Published on 19 May 2022

Research Finds Psychopathic Individuals Are More Likely to Have a Larger Striatum Region in the Brain

Contemporary Clinic (US)

Neuroscientists have found that a region of the forebrain known as the striatum was on average 10% larger in individuals with psychopathy compared to a control group of individuals who had low or no psychopathic traits, according to a study. “Our study’s results help advance our knowledge about what underlies antisocial behaviour such as psychopathy,” said Olivia Choy, PhD, an Asst Prof at NTU, in the press release.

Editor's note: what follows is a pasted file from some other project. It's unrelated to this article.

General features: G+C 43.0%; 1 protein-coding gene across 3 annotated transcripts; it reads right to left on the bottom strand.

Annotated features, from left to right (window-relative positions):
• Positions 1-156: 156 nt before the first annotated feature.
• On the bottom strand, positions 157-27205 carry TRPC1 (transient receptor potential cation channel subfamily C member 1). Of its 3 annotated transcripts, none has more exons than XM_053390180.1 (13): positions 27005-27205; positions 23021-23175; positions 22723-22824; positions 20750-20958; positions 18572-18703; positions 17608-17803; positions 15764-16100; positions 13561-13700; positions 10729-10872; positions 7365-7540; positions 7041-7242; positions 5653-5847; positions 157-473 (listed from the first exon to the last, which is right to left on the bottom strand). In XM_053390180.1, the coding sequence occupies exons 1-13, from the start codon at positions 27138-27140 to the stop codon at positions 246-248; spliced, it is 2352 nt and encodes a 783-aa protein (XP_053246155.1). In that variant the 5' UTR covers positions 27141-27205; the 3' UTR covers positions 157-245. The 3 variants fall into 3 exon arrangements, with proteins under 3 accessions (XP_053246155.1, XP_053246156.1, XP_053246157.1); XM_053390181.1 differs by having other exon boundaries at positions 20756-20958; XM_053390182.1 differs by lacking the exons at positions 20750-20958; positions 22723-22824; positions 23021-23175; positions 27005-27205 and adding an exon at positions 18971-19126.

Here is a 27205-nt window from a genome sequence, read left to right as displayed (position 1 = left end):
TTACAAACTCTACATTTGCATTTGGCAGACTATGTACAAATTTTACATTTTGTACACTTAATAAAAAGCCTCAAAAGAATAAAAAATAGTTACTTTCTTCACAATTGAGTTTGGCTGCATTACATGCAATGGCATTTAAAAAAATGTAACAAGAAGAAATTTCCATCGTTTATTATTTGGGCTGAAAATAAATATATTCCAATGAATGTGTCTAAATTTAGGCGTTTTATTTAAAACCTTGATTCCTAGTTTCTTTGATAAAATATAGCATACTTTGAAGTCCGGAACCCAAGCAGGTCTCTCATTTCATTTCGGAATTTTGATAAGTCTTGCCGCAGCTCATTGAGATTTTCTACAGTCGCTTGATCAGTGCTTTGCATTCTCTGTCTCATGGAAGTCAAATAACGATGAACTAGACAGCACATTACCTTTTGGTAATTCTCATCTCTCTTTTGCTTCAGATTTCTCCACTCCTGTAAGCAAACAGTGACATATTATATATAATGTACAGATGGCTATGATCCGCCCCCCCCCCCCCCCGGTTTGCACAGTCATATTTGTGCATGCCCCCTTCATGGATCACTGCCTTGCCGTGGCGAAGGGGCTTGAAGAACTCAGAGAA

“We find that in addition to social environmental influences, it is important to consider that there can be differences in biology—in this case, the size of brain structures—between antisocial and non-antisocial individuals.” Earlier research has suggested that psychopaths may have an overly active striatum but has not conclusively determined the impact of its size on behaviours. The new study, conducted by researchers at NTU, the University of Pennsylvania, and California State University, reveals a significant biological difference between individuals who have psychopathic traits and those who do not.

Read the article here.

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